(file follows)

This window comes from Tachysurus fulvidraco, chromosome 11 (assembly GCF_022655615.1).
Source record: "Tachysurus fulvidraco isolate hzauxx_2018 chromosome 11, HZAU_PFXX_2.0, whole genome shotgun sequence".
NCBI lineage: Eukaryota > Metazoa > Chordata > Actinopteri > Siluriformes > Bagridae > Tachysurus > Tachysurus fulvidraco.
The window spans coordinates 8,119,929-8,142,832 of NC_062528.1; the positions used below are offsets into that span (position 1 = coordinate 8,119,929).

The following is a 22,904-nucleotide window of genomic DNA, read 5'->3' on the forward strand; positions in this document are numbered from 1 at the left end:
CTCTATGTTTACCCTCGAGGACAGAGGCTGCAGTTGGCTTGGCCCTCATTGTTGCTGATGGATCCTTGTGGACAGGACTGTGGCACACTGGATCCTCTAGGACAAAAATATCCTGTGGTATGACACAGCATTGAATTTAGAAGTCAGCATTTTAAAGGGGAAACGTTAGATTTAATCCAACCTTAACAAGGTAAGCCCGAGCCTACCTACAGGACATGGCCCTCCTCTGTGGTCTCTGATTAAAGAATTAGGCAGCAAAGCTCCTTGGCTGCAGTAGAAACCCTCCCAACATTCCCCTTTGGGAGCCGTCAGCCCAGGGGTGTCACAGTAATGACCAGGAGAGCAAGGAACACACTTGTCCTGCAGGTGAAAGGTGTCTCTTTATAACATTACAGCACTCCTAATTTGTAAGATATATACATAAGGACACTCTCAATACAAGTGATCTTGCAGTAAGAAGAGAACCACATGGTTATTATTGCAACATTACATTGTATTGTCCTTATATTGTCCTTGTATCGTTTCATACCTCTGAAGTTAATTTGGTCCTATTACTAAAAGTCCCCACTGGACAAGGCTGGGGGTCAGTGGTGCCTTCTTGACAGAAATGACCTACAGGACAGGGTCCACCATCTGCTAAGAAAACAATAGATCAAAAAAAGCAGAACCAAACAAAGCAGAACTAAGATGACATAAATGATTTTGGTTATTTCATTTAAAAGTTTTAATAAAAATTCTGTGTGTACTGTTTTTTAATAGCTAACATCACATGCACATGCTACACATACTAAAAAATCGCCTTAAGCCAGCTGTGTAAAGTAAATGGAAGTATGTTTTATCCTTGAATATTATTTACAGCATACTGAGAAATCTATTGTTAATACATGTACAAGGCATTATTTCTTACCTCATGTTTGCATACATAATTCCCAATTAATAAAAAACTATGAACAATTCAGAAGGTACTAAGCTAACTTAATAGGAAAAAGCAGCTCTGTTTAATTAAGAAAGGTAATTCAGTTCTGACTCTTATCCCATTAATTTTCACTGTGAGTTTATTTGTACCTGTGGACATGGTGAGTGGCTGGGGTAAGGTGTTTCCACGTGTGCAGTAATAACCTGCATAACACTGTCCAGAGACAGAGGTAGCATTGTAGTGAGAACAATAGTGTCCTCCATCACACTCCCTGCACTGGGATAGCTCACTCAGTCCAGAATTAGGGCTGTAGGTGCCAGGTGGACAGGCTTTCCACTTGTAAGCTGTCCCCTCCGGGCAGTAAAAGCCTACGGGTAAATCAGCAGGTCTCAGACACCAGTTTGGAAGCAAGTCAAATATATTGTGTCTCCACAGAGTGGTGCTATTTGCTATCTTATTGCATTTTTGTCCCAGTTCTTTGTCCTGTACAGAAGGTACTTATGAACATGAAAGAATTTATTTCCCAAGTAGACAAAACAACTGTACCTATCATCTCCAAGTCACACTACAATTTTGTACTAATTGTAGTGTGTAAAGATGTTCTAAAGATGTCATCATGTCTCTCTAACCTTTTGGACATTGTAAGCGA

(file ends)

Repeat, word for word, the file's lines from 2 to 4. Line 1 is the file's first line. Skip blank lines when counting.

Source record: "Tachysurus fulvidraco isolate hzauxx_2018 chromosome 11, HZAU_PFXX_2.0, whole genome shotgun sequence".
NCBI lineage: Eukaryota > Metazoa > Chordata > Actinopteri > Siluriformes > Bagridae > Tachysurus > Tachysurus fulvidraco.
The window spans coordinates 8,119,929-8,142,832 of NC_062528.1; the positions used below are offsets into that span (position 1 = coordinate 8,119,929).